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Graduate Seminar Series - Dr. Carrie Noren

F.-Zigunov.jpgCarrie Noren, Ph.D.

Section Chief and Research Engineer, Air Force Research Laboratory

Friday, April 5, 2024, 3:00 - 4:00 PM
In Person JH-109

Title: An Overview of Research in the Laser Division of the Air Force Research Laboratory


ABSTRACT: From photons to target, the Laser Division in AFRL is performing fundamental and applied research to solve the challenges with putting a laser weapon system on an airborne platform. A primary challenge is the SWaP (size, weight, and power) that needs to be reduced for airborne platforms. Another challenge is the turbulent fluid dynamics around an aircraft that needs to be mitigated or predicted to image and focus a high-energy laser on the target. This turbulent airflow distorts the laser beam and induces jitter to the optical system. We study, test, and model sensors, algorithms, and outer mold designs to enable a high-energy laser to hit its target with high power and precision. I will dive into the technologies we study, our current projects, and how this aligns with the AFRL’s goals to have a laser weapon system on an airborne platform.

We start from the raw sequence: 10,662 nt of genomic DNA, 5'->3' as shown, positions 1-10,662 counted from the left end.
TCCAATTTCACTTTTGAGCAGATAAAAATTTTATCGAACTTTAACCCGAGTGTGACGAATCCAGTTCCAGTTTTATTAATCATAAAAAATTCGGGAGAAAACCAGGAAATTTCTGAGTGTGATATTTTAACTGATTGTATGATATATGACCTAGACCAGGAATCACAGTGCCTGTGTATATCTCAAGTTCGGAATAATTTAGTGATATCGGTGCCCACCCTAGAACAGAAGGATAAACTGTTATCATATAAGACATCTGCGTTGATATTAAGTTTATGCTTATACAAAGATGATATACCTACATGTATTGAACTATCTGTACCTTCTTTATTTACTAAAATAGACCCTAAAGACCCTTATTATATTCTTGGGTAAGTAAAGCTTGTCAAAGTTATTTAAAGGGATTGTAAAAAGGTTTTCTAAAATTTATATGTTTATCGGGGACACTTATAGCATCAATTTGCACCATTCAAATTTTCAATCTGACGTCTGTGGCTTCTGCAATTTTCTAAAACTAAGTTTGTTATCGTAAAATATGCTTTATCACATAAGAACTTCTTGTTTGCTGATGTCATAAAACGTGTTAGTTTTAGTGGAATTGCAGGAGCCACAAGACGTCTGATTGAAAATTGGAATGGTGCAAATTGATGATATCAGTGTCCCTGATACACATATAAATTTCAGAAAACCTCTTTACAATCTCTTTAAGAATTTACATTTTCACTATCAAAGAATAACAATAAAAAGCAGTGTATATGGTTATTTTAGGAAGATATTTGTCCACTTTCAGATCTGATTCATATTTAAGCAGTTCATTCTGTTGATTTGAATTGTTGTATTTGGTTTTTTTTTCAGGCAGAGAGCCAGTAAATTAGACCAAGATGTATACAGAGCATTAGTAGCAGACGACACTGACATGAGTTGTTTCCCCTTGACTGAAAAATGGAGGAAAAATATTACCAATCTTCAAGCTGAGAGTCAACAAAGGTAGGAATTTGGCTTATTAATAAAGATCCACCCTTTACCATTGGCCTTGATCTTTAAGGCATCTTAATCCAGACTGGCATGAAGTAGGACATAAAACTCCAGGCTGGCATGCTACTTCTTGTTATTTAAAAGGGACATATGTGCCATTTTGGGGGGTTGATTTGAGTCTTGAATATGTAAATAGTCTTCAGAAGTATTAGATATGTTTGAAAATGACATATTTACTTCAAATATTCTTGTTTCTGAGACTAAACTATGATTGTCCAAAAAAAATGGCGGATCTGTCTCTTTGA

BIO: Dr. Carrie Noren is a Section Chief and Research Engineer within the laser division at AFRL and has been a part of their team for nearly 20 years. Her education includes a BSE in Aerospace Engineering from the University of Michigan and a PhD in Mechanical Engineering from the University of New Mexico. She completed her doctoral dissertation work at AFRL, studying trip jets in supersonic flow to increase chemical mixing in a chemical laser. After completing her dissertation, Dr. Noren studied supersonic diffuser technology, dramatically increasing diffuser efficiencies and reducing the weight on a chemical laser system. Once chemical lasers were no longer preferred for airborne laser systems, she turned to solving the challenges associated with propagating lasers from an aircraft to its target, performing and analyzing wind tunnel experiments to understand the physics driving the break-up of a laser beam profile caused by turbulent airflow. She designed and led the construction of a Mach 2 wind tunnel at AFRL to facilitate the study of beam propagation through flow fields seen by airborne platforms. While at AFRL, Dr. Noren was selected as an exchange scientist/engineer, where she and her family lived and worked in Stuttgart, Germany for two years. She worked at the German Aerospace Center (DLR), utilizing high-speed optical diagnostics to visualize combustion species in flow regimes representative of turbine engines used for power generation.